Presentazione di PowerPoint - Dipartimento di Matematica

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1

CALCOLO SCIENTIFICO
(PARALLELO)

Prof. Luca F. Pavarino

Dipartimento di Matematica

Universita` di Milano

a.a. 20010
-
2011

luca.pavarino@unimi.it, http://www.mat.unimi.it/~pavarino

Corso di Laurea Magistrale e
Dottorati in Matematica Applicata

2

Struttura del corso


Orario

-
Lunedi` 12.30
-

14.30 Aula 4

-
Mertedi` 13.30
-

14.30 Aula 5 (compattare?)

-
Mercoledi` 14.30
-

16.30 Aula 3

-
Venerdi` 8.30
-

10.30 Aula 2


12
-

13 settimane, 9 cfu (6 lezione, 3 laboratorio)


Laboratorio in Aula 2 o LIR o LID:
esercitazioni

con


-

Nostro Cluster Linux (ulisse.mat.unimi.it), 104 processori


-

Nostro nuovo Cluster Linux Nemo


-

Cluster Linux del Cilea (avogadro.cilea.it), ~1700 processori

-
(nuovo IBM SP6 del Cineca (sp6.sp.cineca.it), ~5300 processori)


-
Uso della libreria standard per “message passing” MPI

-
Uso della libreria parallela di calcolo scientifico PETSc
dell’Argonne National Lab., basata su MPI

hardware

software

3

Materiale e Testi


Slides in inglese basate su

corsi di calcolo parallelo tenuti a



Univ. Illinois da Michael Heath, UC Berkeley da Jim Demmel,


(+ MIT da Alan Edelmann)


Possibili testi:


-

A. Grama, A. Gupta, G. Karipys, V. Kumar, Introduction to parallel
computing, 2
nd

ed., Addison Wesley, 2003


-

L. R. Scott, T. Clark, B. Bagheri, Scientific Parallel Computing,
Princeton University Press, 2005


Molto materiale on
-
line, e.g.
:

-

www
-
unix.mcs.anl.gov/dbpp/ (Ian Foster’s book)

-
www.cs.berkeley.edu/~demmel/

(Demmel’s course)

-
www
-
math.mit.edu/~edelman/

(Edelman’s course)

-
www.cse.uiuc.edu/~heath/ (Heath’s course)

-
www.cs.rit.edu/~ncs/parallel.html (Nan’s ref page)


4

Schedule of Topics

1. Introduction

2. Parallel architectures

3. Networks

4. Interprocessor communications: point
-
to
-
point, collective

5. Parallel algorithm design

6. Parallel programming, MPI: message passing interface

7. Parallel performance

8. Vector and matrix products

9. LU factorization

10. Cholesky factorization

11. PETSc parallel library

12. Iterative methods for linear systems

13. Nonlinear equations and ODEs

14. Partial Differential Equations

15. Domain Decomposition Methods

16. QR factorization

17. Eigenvalues


5

1) Introduction


What is parallel computing


Large important problems require powerful computers


Why powerful computers must be parallel processors


Why writing (fast) parallel programs is hard


Principles of parallel computing performance


6

What is parallel computing


It is an example of parallel processing:

-
division of task (process) into smaller tasks (processes)

-
assign smaller tasks to multiple processing units that work
simultaneously

-
coordinate, control and monitor the units


Many examples from nature:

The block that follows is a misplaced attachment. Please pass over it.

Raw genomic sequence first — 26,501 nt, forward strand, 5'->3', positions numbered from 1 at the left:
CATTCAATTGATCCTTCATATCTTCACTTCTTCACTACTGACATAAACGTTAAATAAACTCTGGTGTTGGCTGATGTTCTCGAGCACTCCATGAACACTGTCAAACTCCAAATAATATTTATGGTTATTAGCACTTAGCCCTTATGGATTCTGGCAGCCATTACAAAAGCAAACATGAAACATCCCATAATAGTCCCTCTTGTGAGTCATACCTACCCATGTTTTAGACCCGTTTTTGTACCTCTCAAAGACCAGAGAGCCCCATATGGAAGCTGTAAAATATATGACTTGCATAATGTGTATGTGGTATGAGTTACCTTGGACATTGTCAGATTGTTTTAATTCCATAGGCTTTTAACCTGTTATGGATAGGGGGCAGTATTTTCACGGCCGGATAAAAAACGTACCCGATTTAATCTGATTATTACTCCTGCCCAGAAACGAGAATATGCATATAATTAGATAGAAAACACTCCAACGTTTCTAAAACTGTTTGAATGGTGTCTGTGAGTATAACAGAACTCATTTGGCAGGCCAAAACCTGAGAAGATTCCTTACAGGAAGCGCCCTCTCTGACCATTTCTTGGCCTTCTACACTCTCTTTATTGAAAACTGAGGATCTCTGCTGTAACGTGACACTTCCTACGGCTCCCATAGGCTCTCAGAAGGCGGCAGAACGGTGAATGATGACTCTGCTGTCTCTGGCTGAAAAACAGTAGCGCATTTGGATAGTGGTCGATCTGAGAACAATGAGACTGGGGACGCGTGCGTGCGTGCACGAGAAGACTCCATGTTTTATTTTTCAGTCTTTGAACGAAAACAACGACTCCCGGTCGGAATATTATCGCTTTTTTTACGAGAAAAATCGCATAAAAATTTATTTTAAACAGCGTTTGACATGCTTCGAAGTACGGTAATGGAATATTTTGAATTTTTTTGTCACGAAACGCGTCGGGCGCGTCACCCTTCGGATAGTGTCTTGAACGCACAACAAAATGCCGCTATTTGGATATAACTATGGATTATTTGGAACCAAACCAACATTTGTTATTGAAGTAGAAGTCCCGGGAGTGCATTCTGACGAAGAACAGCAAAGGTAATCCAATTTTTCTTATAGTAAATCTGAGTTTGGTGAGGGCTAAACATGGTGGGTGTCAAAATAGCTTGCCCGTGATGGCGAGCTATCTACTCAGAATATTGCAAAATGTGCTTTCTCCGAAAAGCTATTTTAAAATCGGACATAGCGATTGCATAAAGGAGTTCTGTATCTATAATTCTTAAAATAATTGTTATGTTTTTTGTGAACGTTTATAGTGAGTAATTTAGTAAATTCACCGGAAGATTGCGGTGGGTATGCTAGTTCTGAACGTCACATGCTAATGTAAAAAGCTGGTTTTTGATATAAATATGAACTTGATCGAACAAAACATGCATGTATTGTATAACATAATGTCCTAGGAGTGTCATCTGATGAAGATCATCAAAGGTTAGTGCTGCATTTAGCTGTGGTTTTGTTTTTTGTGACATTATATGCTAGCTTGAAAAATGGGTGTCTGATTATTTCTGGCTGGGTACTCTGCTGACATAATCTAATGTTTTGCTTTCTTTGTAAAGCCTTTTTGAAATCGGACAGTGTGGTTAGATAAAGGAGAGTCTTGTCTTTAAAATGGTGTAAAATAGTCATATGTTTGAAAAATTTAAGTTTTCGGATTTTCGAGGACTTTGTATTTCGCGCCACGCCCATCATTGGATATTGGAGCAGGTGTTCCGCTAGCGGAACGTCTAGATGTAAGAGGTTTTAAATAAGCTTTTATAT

-
human brain consists of ~10^11 neurons

-
complex living organisms consist of many cells (although monocellular
organism are estimated to be ½ of the earth biomass)

-
leafs of trees ...


Many examples from daily life:

-
highways tollbooths, supermarket cashiers, bank tellers, …

-
elections, races, competitions, …

-
building construction

-
written exams ...


7


Parallel computing is the use of multiple processors to
execute different parts of the same program (task)
simultaneously


Main goals of parallel computing are:

-
Increase the size of problems that can be solved

-
bigger problem would not be solvable on a serial computer in a
reasonable amount of time


decompose it into smaller problems

-
bigger problem might not fit in the memory of a serial computer


distribute it over the memory of many computer nodes

-
Reduce the “wall
-
clock” time to solve a problem



Solve (much) bigger problems (much) faster


Subgoal: save money using cheapest available
resources (clusters, beowulf, grid computing,...)

8

Not at all trivial that more processors help to achieve these
goals:



“If a man can dig a hole of 1 m
3
in 1 hour, can 60 men dig
the same hole in 1 minute (!) ? Can 3600 men do it in 1
second (!!) ?”



“I know how to make 4 horses pull a cart, but I do not
know how to make 1024 chickens do it” (
Enrico Clementi
)



“ What happens if the mean
-
time to failure for nodes on
the Tflops machine is shorter than the boot time ?
(Courtenay Vaughan)




9

Why we need
powerful computers

10

10


Simulation: The Third Pillar of Science


Traditional scientific and engineering method:

(1) Do
theory

or paper design

(2) Perform
experiments

or build system


Limitations:



Too difficult

build large wind tunnels



Too expensive

build a throw
-
away passenger jet



Too slow

wait for climate or galactic evolution



Too dangerous

weapons, drug design, climate



experimentation


Computational science and engineering paradigm:

(3) Use high performance computer systems


to
simulate and analyze

the phenomenon

-
Based on known physical laws and efficient numerical methods

-
Analyze simulation results with computational tools and
methods beyond what is used traditionally for experimental
data analysis



Simulation

Theory

Experiment

11

Some Particularly Challenging Computations


Science

-
Global climate modeling, weather forecasts

-
Astrophysical modeling

-
Biology: Genome analysis; protein folding (drug design)